Cover

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Title Page, Series Page, Copyright

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pp. i-iv

Contents

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pp. v-vi

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Acknowledgments

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pp. vii-x

I am indebted to teachers, archivists, colleagues, friends, and family and am grateful for the opportunity to thank them. Scholars at the University of Rochester and Columbia University provided perspective on the rigors and rewards of studying history. Daniel H. Borus and Robert B. Westbrook awakened me to...

Abbreviations Used in the Text

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pp. xi-xiv

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Introduction. War and Federally Sponsored Health Care

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pp. 1-9

One night in 1974, Leonard Poirier sat up in bed and started to strangle his wife. Four decades later he recalled that he had no idea what he was doing; he had been having a nightmare about Vietnam. During the day, Poirier could drink at the Veterans of Foreign Wars or American Legion post and “store it in the back...

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1. An Extra-Hazardous Occupation: Preparing for the Health Outcomes of War

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pp. 10-42

In the summer of 1918, as Allied and German troops endured mustard gas and shell explosions in northern France, Spanish-American War veteran Patrick O’Donnell penned a letter from his house in Massachusetts to the Eastern branch of the National Home for Disabled Volunteer Soldiers in Maine. He wondered...

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2. A Stupendous Task: The Challenges of Domestic Military Health Care

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pp. 43-82

Paul A. Bazaar recalled spending his early days at Walter Reed Hospital in “sober reflection.” The long, bed-lined wards were a world away from the front, where Bazaar lost both of his hands when a grenade detonated prematurely. At Walter Reed, he said, “I painfully nursed the birth of a new hope, I made that little...

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3. War Is Hell but after Is “Heller”: An Army Responsibility Becomes a Societal Obligation

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pp. 83-120

In July 1920, Mother Marianne of Jesus was especially worried about two types of patients who occupied the New Jersey convalescent home she managed. First there were the “chronic cases, such as cardiacs, sufferers from sub-acute nervous disorders, &c.” Harry Fisher, for example, had “returned home a nervous wreck”...

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4. The Debt We Owe Them: Advocating, Funding, and Planning for Veterans’ Health Care

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pp. 121-155

On a fair spring day in March 1920, members of the American Legion’s National Executive Committee gathered for a closed-door meeting in the nation’s capital. They had come from all over the country to testify in Congress about the necessity for more government benefits for veterans of the recent war...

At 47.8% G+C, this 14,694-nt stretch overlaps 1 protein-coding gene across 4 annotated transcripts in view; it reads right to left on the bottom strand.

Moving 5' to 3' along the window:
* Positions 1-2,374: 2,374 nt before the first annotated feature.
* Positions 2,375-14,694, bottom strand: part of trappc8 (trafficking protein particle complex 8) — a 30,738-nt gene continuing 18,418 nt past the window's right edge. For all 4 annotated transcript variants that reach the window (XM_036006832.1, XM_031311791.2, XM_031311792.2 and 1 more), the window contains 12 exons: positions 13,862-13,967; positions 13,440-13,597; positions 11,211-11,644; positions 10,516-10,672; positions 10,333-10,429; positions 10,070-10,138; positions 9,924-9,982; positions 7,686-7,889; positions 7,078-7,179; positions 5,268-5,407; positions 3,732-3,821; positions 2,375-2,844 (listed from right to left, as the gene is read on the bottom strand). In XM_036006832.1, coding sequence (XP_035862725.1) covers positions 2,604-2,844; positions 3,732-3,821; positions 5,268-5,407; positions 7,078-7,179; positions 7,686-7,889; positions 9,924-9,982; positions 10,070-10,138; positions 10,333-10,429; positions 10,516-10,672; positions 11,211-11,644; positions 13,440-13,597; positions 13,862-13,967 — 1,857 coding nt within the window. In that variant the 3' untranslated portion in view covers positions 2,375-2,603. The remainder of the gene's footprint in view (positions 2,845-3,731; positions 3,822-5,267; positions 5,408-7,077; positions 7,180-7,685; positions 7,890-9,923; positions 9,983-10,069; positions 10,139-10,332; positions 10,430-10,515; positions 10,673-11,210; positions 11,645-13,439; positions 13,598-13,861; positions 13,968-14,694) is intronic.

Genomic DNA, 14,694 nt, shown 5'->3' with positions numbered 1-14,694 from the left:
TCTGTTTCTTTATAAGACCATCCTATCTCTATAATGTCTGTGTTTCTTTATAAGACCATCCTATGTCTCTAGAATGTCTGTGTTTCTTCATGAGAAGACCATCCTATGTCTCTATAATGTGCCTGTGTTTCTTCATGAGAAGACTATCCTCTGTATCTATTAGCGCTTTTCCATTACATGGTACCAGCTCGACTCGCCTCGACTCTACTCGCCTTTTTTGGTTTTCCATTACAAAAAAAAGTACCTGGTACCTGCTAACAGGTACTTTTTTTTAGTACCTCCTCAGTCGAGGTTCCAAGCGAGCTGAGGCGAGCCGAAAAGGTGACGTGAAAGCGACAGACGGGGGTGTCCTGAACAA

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5. Administrative Geometry: Creating and Growing the Veterans Bureau and Its Hospitals

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pp. 156-191

It was paradoxical. Warren G. Harding and his underlings blazed into office guaranteeing they would streamline the federal bureaucracy. But they simultaneously promised that theirs would “go down in history as an administration that did not forget its sick and wounded soldiers, and brought peace and contentment...

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6. I Never Did Feel Well Again: Entrenching a Federal Health System

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pp. 192-226

There was rarely an indisputable case. Elam Shirk had served in the army for eight years, including twelve months in France, when he was assigned to be a meat handler at Walter Reed Hospital in 1919. There, he worked with sides of beef upward of 130 pounds and threw out his back. “From then on,” he wrote in...

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7. State Medicine: Enduring under Fire

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pp. 227-252

The United Spanish War Veterans of Topeka, Kansas, felt swindled. In 1933, a 58-year-old former service member who traced his malaria and diabetes to the time he spent in Cuba suddenly stopped receiving his $60 per month compensation. After an appeal, the VA agreed to pay him $9 per month. Another veteran...

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Conclusion. The Legacy of Great War Health Policy

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pp. 253-264

In June 1942, six months after the United States entered World War II, Frank Hines, administrator of the Veterans Administration, declared that aging World War I veterans being admitted to VA hospitals for neuropsychiatric diseases required “considerably more continuous medical and nursing attention than a...

Notes

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pp. 265-328

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Essay on Sources

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pp. 329-340

This book showcases how government officials, soldiers, veterans, advocacy groups, and caregivers, among others, influenced, viewed, and experienced the creation and growth of the veterans’ health system. In this section I describe where I found perspectives from members of those groups, beginning with a...

Index

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pp. 341-353